In a "landmark case" over trade rules that seems to have even the courts confused, GlaxoSmithKline received a mixed ruling, and some are calling the case "a crucial victory for competition."
Late in 2000, the company's Grecian subsidiary, GSK AEVE, noting product shortages, stopped supplying Greek wholesalers and went directly to hospitals and pharmacies instead. Yesterday, a justice in the highest court, the European Court of Justice, ruled that pharmaceutical companies in the European Union must meet "ordinary" orders made by wholesalers to prevent parallel imports, but left the definition of "ordinary" up to the national courts.
If the orders are unusual in size, the court ruled that the company does have the right to protect its commercial interests. To that extent, GSK said the orders coming in from the wholesalers were "preposterous" and "exorbitant," implying that the wholesalers clearly intended to sell at least some of the medications in other markets.
The wholesalers initially brought claims against GSK AEVE, saying its refusal to supply them was in conflict with the EU competition law, as well as that of Greece. Yesterday, the ECJ determined that the company was taking advantage of its position, but that it had some rights since its commercial interests were in question.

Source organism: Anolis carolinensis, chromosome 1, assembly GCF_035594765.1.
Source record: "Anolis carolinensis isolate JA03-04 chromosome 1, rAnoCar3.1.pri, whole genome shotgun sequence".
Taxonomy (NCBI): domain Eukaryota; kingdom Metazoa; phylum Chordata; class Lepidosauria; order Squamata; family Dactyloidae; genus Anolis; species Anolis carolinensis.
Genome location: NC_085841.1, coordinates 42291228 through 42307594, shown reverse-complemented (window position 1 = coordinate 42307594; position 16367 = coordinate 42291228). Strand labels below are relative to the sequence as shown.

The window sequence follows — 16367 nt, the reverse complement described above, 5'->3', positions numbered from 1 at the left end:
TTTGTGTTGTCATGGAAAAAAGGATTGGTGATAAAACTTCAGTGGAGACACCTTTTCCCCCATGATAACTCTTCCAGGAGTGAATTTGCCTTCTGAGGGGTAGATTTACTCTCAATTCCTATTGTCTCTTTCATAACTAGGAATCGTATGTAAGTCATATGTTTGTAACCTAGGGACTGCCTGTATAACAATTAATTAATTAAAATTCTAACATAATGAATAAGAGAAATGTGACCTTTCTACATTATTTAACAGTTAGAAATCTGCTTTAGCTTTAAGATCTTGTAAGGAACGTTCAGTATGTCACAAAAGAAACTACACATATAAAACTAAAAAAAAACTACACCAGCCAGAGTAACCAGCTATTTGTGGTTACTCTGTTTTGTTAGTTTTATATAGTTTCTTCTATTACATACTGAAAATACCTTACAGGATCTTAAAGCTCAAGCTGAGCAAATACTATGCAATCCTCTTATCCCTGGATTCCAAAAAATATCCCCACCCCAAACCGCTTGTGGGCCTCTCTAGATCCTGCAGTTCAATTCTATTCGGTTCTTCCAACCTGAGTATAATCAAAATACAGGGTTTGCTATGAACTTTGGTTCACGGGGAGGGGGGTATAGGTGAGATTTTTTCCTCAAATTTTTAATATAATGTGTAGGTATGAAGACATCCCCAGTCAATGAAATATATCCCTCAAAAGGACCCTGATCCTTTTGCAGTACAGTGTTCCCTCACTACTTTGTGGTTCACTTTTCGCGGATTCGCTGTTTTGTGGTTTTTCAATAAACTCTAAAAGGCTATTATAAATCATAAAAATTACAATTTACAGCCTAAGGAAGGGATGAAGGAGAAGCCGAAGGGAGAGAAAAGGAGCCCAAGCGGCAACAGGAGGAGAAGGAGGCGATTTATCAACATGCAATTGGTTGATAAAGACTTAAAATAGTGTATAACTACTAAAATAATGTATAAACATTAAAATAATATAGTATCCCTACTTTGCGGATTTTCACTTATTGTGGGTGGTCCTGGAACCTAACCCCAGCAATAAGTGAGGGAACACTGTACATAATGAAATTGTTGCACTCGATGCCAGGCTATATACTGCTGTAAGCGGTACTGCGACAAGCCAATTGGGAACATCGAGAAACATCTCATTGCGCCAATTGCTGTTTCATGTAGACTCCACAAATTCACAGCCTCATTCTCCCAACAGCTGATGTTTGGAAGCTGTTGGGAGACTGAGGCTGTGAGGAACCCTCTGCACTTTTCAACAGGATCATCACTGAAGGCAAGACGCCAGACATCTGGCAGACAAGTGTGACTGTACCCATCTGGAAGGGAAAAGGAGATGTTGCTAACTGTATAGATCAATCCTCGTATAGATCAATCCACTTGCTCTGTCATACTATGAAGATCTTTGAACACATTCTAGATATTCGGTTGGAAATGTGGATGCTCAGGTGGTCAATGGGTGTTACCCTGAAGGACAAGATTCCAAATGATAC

The case helps clarify the rights of drugmakers, such as GSK, which say that parallel import practices cost them nearly $6 billion in sales every year, because the wholesalers purchase drugs in countries with price controls and then redistribute them in countries where they can garner a higher price.
The ruling, however, seems to further complicate the order (How large of an order is too large?) and will likely result in more companies going to battle in court.